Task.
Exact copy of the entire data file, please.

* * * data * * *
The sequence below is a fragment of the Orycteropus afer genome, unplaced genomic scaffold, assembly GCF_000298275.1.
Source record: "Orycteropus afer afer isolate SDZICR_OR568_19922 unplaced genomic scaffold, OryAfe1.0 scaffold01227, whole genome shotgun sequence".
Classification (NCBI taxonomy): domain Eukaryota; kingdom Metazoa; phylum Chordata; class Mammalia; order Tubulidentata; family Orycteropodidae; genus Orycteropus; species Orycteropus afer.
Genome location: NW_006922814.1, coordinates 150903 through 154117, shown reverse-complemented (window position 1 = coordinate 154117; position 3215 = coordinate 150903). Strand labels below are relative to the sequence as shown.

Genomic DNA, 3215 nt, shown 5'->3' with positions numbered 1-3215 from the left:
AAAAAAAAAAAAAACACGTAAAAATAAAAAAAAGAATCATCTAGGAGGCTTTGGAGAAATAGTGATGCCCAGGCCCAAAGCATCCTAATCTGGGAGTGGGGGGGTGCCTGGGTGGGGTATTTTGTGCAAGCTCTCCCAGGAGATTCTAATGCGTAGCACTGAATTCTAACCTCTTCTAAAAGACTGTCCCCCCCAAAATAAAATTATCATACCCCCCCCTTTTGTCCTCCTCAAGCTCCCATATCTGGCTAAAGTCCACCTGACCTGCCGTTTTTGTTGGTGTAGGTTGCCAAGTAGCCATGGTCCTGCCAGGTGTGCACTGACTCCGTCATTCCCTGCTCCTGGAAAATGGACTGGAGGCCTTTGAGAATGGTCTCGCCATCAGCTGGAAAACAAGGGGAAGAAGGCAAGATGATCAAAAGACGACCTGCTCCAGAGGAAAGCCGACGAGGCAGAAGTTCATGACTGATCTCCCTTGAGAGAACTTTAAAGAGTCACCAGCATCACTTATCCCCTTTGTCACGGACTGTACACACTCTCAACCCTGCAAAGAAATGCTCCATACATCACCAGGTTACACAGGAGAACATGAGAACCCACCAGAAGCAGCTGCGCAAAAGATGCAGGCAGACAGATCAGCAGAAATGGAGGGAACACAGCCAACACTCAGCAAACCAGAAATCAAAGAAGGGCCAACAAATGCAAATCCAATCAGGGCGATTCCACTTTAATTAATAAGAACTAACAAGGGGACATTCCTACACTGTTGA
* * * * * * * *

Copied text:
The sequence below is a fragment of the Orycteropus afer genome, unplaced genomic scaffold, assembly GCF_000298275.1.
Source record: "Orycteropus afer afer isolate SDZICR_OR568_19922 unplaced genomic scaffold, OryAfe1.0 scaffold01227, whole genome shotgun sequence".
Classification (NCBI taxonomy): domain Eukaryota; kingdom Metazoa; phylum Chordata; class Mammalia; order Tubulidentata; family Orycteropodidae; genus Orycteropus; species Orycteropus afer.
Genome location: NW_006922814.1, coordinates 150903 through 154117, shown reverse-complemented (window position 1 = coordinate 154117; position 3215 = coordinate 150903). Strand labels below are relative to the sequence as shown.

Genomic DNA, 3215 nt, shown 5'->3' with positions numbered 1-3215 from the left:
AAAAAAAAAAAAAACACGTAAAAATAAAAAAAAGAATCATCTAGGAGGCTTTGGAGAAATAGTGATGCCCAGGCCCAAAGCATCCTAATCTGGGAGTGGGGGGGTGCCTGGGTGGGGTATTTTGTGCAAGCTCTCCCAGGAGATTCTAATGCGTAGCACTGAATTCTAACCTCTTCTAAAAGACTGTCCCCCCCAAAATAAAATTATCATACCCCCCCCTTTTGTCCTCCTCAAGCTCCCATATCTGGCTAAAGTCCACCTGACCTGCCGTTTTTGTTGGTGTAGGTTGCCAAGTAGCCATGGTCCTGCCAGGTGTGCACTGACTCCGTCATTCCCTGCTCCTGGAAAATGGACTGGAGGCCTTTGAGAATGGTCTCGCCATCAGCTGGAAAACAAGGGGAAGAAGGCAAGATGATCAAAAGACGACCTGCTCCAGAGGAAAGCCGACGAGGCAGAAGTTCATGACTGATCTCCCTTGAGAGAACTTTAAAGAGTCACCAGCATCACTTATCCCCTTTGTCACGGACTGTACACACTCTCAACCCTGCAAAGAAATGCTCCATACATCACCAGGTTACACAGGAGAACATGAGAACCCACCAGAAGCAGCTGCGCAAAAGATGCAGGCAGACAGATCAGCAGAAATGGAGGGAACACAGCCAACACTCAGCAAACCAGAAATCAAAGAAGGGCCAACAAATGCAAATCCAATCAGGGCGATTCCACTTTAATTAATAAGAACTAACAAGGGGACATTCCTACACTGTTGA